R2 0.8895 0.8882 0.9771 0.9198 0.8445 0.8701 0.9627 0.9134
Linear pseudo-second-order
κ2 (g/mg/min) 5.82·10−5 6.18·10−5 1.01·10−4 1.20·10−4 1.48·10−4 2.23·10−4 3.67·10−4 5.91·10−4
qe,cal (mg/g) 1772.801 1768.703 1740.508 1738.680 198.807 194.553 194.932 198.020
SD 3.463 3.372 2.789 2.572 1.845 1.589 1.330 1.111
R2 0.9995 0.9994 0.9993 0.9996 0.9987 0.9988 0.9990 0.9993

aSD: standard deviation = [(qe,calqe,exp)/(n − 2)]1/2; n: number of data points in the set; κ1: rate constant for a pseudo-first-order reaction (min−1); κ2: rate constant for a pseudo-second-order reaction (g/mg/min); qe: maximum capacity of adsorption (mg/g).

MB adsorption isotherms

The adsorption equilibrium isotherm is a key for describing the distribution of the adsorbate molecules between the liquid and the solid phase in equilibrium. Several mathematical models have been widely used to describe equilibrium states of the adsorption of molecules on surfaces. To the best of our knowledge, most of the adsorption systems were generally analyzed by the models of Langmuir or Freundlich. Therefore, the experimental data were also fitted by Langmuir and Freundlich isotherms in this work.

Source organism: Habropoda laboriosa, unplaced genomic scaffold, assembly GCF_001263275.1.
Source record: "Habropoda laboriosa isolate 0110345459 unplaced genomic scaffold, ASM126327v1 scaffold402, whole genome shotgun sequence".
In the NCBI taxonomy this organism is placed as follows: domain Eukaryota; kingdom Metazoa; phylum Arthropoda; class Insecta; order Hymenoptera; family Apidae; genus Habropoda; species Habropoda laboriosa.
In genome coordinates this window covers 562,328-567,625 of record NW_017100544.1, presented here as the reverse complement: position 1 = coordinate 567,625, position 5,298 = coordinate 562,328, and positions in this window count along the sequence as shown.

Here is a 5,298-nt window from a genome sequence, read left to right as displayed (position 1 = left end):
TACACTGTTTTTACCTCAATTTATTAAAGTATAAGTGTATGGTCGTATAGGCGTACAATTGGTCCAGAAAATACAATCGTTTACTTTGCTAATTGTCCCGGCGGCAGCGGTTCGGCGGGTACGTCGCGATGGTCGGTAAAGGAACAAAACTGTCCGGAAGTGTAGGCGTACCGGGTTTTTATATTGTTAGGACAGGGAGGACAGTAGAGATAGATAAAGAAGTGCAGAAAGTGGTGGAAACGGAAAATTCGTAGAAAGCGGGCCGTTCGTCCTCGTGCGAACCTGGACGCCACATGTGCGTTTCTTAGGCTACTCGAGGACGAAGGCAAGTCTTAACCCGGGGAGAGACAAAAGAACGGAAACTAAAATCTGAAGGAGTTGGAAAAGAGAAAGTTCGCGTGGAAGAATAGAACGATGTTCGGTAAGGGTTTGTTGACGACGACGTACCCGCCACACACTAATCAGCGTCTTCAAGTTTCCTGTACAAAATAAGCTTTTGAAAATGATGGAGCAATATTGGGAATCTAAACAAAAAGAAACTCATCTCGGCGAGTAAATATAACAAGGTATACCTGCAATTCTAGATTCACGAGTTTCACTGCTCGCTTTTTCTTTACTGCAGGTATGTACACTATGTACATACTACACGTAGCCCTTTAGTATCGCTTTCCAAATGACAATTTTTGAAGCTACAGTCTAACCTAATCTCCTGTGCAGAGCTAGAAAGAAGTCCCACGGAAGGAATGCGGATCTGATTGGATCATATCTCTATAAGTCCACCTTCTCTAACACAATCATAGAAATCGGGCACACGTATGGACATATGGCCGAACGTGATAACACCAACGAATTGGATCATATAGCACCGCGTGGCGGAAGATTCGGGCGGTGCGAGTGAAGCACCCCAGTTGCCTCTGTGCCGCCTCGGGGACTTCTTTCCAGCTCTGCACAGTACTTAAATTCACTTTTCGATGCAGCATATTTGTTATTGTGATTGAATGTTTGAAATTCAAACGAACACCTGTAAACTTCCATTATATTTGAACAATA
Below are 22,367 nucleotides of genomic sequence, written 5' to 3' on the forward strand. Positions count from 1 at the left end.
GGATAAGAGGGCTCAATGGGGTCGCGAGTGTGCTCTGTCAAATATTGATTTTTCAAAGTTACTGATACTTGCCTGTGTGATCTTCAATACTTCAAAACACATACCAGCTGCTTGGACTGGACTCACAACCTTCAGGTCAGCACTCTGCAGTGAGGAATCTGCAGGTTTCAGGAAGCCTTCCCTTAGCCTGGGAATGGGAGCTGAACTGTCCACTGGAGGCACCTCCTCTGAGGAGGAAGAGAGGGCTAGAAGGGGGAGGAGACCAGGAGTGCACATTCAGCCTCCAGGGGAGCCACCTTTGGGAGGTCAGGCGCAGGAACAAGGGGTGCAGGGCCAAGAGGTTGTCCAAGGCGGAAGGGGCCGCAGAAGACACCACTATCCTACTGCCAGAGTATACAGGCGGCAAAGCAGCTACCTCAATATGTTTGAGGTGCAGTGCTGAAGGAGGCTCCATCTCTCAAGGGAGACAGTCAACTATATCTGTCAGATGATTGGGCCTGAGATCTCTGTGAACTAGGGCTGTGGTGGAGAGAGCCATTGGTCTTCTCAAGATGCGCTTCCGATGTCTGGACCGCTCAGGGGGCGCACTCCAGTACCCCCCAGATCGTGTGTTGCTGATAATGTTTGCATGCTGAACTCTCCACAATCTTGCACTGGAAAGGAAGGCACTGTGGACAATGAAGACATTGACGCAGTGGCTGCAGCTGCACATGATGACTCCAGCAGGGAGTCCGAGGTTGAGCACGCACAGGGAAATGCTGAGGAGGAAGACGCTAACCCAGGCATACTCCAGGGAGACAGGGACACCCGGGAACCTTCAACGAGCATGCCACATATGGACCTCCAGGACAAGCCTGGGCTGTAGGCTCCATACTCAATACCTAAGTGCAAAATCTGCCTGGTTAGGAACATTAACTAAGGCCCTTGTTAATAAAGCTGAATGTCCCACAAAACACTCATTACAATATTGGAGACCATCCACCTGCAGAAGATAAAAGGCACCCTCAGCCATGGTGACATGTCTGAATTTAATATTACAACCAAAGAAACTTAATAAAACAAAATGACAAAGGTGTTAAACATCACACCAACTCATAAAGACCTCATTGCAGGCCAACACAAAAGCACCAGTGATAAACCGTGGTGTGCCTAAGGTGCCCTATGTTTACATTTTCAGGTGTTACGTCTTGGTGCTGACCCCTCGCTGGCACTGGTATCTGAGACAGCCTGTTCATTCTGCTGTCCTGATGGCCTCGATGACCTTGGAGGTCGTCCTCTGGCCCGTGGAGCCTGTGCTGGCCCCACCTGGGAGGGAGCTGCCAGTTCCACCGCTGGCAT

The Langmuir isothermal linear equation is described as

[Graphic 3]

and the Freundlich isothermal linear expression is represented by

[Graphic 4]

where Ce (mg/L) is the equilibrium concentration of MB or Cu2+ in solution, qe (mg/g) is the amount adsorbed on Lys-GO, qmax (mg/g) is the maximum monolayer adsorption capacity on Lys-GO, KL (L/mol) is a coefficient related to the energy of adsorption and is expected to vary with temperature; KF (mol(1 − n)·Ln/g) and n are constants of the Freundlich isotherm related to the adsorption capacity and adsorption tendency, respectively.